Researchers have devised a statistical approach that can take into account the variability in seizure frequency associated with a placebo response. In an article published in Epilepsy Research, Goldenholz et al explain their approach in more detail:
- The researchers compared the traditional 50% responder rate to a new measure called the variability-corrected score or Z v.
- The analysis revealed that the new approach can predict the expected frequency of seizures several months in advance.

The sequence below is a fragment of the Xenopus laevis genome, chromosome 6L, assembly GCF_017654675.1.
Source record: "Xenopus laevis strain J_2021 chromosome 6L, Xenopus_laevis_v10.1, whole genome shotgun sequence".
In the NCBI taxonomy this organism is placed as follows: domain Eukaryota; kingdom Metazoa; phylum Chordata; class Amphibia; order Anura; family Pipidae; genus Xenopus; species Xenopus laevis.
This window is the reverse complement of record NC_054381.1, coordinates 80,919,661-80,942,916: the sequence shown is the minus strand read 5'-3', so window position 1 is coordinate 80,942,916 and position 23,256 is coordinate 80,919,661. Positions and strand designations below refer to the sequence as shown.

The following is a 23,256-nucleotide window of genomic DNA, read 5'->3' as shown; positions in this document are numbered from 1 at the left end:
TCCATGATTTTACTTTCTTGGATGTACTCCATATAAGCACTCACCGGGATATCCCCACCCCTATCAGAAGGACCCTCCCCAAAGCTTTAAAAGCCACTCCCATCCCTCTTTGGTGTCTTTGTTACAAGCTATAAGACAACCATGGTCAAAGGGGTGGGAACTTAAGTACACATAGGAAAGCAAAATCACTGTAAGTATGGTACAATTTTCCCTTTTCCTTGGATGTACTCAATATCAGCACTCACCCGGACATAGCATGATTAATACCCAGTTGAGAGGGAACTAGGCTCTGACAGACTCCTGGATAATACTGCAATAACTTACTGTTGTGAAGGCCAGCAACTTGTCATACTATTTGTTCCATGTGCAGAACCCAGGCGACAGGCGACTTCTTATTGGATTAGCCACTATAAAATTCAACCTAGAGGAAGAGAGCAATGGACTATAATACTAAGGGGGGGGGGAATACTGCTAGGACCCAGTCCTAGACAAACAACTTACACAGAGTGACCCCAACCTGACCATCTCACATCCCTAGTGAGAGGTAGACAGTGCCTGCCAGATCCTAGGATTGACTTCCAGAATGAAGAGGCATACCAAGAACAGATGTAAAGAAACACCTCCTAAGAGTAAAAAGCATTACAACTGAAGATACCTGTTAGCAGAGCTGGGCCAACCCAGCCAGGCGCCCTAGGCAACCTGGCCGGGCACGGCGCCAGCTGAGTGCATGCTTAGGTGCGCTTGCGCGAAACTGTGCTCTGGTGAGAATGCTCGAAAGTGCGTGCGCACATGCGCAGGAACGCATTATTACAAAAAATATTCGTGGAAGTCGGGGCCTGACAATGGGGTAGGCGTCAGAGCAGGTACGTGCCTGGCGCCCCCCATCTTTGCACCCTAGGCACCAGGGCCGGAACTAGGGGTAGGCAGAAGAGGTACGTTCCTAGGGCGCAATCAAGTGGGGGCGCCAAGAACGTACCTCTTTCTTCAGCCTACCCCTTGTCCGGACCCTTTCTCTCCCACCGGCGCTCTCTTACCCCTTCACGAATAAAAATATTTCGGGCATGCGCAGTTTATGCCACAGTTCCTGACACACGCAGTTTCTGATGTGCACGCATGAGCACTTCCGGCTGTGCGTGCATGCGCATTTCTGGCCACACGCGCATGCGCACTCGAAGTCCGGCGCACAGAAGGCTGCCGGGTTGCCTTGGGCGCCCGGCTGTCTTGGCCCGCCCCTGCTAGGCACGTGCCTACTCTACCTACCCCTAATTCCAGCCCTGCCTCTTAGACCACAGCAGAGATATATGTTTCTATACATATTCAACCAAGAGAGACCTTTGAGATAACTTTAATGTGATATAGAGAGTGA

- When they compared the 50% responder rates to the variability-corrected score, Z v was more useful in telling the difference between patients who had a placebo response and those who had a genuine response to a therapeutic intervention.
- Because Z v scores were able to generate higher statistical power, the authors theorize that they may allow researchers to conduct randomized clinical trials that use fewer patients and cost less than traditional randomized controlled trials.
Goldenholz DM, Goldenholz SR, Moss R, et al. Does accounting for seizure frequency variability increase clinical trial power? [Published online ahead of pint July 25, 2017]. Epilepsy Res. doi.org/10.1016/j.eplepsyres.2017.07.013